Aa
A
A
A
Close
Human Papillomavirus (HPV) Community
7.04k Members
Avatar universal

Aldara

At the end of October I saw a couple of bumps on the inside of my butt that worried me.  I was also having some other symptoms so I decided to go see a doctor.  It's hard for me to take time off of work so I went to the Urgent Care instead.  When I got there the doctors did routine tests for Chlamydia and Gonorrhea and it turns out that I had Chlamydia.  While the doctor was taking the swabs from the inside of my vagina, I mentioned the bumps and asked him to look at them.  He said they were nothing and I didn't need to worry about them.  He was not a gynecologist, just a general practitioner.  A couple of weeks later I thought I had a yeast infection so I went back to the same urgent care and asked to be tested for a yeast infection or a bacterial infection since I was having some more issues.  I had a different doctor this time.  While she was down there I asked to look at the bumps on the insides of my butt cheeks also.  I told her I thought they might be skin tags.  She said, "They do look like skin tags but I think they're probably warts."  She was an acupuncturist.  So she prescribed me Aldara and I used it for two weeks but after two weeks the side effects were really bad so I stopped using it for a week.  After that week the side effects from Aldara had all cleared up and I wen to go put the cream on again only to discover that my "warts" were gone.  Is it normal that the warts would clear up after only two weeks with Aldara?  I have always had a really good immune system but that just seems really fast.  Is it possible that it was something else?  The bumps or whatever really did look like skin tags.  They were long and truncated.  There were three of them but they were all separate.  None of them touched each other.  They didn't get any bigger from the time I noticed them to the time that I noticed they were gone.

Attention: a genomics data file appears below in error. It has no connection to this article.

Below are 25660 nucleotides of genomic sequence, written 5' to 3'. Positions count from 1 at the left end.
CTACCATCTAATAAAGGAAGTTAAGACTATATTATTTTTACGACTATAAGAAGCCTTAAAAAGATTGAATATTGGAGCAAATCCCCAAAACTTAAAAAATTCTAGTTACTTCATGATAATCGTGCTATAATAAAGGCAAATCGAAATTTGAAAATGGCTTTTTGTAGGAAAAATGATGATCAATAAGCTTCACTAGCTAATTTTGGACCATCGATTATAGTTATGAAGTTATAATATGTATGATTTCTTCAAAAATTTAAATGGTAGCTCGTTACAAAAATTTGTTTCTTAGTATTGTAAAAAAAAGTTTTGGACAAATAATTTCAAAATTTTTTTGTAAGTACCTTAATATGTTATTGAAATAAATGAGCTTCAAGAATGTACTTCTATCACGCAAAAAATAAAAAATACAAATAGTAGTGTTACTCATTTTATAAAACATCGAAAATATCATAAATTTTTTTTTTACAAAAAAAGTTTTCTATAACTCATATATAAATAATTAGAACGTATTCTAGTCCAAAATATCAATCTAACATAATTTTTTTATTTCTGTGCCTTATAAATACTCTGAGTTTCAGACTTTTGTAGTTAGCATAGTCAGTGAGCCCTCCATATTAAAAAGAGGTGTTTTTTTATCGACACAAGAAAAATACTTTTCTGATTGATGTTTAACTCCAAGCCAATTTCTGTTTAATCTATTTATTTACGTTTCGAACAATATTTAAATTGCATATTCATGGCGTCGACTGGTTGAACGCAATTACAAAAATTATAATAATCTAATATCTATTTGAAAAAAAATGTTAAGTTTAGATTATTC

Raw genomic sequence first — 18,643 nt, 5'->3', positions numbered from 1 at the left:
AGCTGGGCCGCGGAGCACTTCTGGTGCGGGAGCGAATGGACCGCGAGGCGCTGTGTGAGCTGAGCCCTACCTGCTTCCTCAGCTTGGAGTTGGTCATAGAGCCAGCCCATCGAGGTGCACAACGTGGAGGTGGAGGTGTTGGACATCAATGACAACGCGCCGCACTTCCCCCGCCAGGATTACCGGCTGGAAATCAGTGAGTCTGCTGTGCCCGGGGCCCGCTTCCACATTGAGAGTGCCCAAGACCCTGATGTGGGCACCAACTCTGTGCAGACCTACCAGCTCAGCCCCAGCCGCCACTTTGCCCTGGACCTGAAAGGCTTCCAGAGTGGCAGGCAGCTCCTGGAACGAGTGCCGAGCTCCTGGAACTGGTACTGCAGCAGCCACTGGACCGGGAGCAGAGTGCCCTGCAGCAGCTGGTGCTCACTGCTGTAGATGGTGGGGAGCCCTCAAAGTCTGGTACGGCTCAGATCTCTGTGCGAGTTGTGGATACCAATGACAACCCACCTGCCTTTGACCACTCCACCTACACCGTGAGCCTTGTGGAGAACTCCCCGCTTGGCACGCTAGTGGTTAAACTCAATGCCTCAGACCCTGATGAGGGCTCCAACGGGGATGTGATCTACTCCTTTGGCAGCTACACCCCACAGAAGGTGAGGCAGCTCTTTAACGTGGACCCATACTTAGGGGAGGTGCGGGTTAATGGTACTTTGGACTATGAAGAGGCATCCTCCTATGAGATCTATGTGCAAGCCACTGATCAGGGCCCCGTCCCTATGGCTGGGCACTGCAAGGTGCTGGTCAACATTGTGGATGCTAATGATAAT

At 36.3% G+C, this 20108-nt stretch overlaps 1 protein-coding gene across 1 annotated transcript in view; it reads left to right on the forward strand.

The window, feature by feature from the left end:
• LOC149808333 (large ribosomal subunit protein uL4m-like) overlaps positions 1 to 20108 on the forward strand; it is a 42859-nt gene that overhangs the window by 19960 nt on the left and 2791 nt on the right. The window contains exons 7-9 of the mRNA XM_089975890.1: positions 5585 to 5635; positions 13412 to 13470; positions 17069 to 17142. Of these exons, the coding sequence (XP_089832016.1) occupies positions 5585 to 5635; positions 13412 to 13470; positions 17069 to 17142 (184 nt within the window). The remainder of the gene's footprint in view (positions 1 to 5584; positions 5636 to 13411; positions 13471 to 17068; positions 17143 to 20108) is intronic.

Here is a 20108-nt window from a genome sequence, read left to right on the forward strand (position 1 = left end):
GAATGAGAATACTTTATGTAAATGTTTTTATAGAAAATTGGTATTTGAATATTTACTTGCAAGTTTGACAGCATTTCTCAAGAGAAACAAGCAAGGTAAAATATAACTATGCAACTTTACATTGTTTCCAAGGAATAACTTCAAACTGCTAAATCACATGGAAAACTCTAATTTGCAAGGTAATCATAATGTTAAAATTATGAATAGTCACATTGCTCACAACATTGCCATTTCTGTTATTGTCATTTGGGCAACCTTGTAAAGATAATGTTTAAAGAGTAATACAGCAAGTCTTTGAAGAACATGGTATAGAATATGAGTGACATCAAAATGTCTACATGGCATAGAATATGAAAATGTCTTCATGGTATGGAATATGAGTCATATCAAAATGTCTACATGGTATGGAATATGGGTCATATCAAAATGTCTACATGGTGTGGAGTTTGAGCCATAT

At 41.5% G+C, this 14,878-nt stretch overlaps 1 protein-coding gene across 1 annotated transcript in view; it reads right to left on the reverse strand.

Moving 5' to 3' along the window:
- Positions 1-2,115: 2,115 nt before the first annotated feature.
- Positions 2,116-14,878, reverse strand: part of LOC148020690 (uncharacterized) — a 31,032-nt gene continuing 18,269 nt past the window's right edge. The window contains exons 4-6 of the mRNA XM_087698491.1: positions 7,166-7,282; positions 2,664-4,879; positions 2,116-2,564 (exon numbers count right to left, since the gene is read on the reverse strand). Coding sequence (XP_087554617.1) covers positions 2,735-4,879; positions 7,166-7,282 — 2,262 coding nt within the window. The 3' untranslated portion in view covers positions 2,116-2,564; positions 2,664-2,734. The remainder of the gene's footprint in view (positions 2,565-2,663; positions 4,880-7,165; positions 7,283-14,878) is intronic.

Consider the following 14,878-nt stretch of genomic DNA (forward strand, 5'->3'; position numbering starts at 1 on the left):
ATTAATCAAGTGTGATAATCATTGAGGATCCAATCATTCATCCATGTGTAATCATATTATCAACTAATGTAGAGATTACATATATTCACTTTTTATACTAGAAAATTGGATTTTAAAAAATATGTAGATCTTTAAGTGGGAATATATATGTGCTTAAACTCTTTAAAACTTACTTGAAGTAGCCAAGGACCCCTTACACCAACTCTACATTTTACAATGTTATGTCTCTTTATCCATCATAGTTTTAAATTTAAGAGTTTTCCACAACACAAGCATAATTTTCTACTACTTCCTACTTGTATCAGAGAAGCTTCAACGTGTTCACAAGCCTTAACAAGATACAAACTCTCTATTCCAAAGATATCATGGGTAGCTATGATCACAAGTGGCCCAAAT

Now I don't have any more warts but I am still wondering if that is even what I had in the first place.  I don't want to go off half cocked and tell future partners that I have had genital warts if it's not true.  Is there any way I can find out for sure if I am infected with HPV?  I know I can get a pap but will that be able to tell me if the kind I have is what caused the warts or would it just generally say that I have it but they don't know which strain?  I have a gyno appointment on the 3rd and i am planning to ask them about it when I get there but I was just hoping to find out if there was something specific I need to be asking or asking for.  I wish I had gone to a gyno in the first place because I would have been able to trust that opinion but I can't really trust either of these two doctors because they both told me something different.

I know it's wordy but any insight would be great!  Thanks!
1 Responses
Avatar universal
Hrm.

Well, the aldara website says that people have noticed changes within a few weeks to14 weeks, so I guess it's maybe possible? But I don't know, that still does sound kind of fast.

All I can personally suggest is to watch and see if more "warts" show up, as well as take vitamin supplements and exercise to keep that healthy immune system of your active.

I hope someone can come spread some more insight for you.

Good luck! :)
Top STDs Answerers
3149845 tn?1506631371
fort lauderdale, FL
Learn About Top Answerers
Popular Resources
Here are 16 facts you need to know to protect yourself from contracting or spreading a sexually transmitted disease.
How do you keep things safer between the sheets? We explore your options.
Can HIV be transmitted through this sexual activity? Dr. Jose Gonzalez-Garcia answers this commonly-asked question.
A breakthrough study discovers how to reduce risk of HIV transmission by 95 percent.
Dr. Jose Gonzalez-Garcia provides insight to the most commonly asked question about the transfer of HIV between partners.
The warning signs of HIV may not be what you think. Our HIV and STD expert Sean Cummings reports in-depth on the HIV "Triad" and other early symptoms of this disease.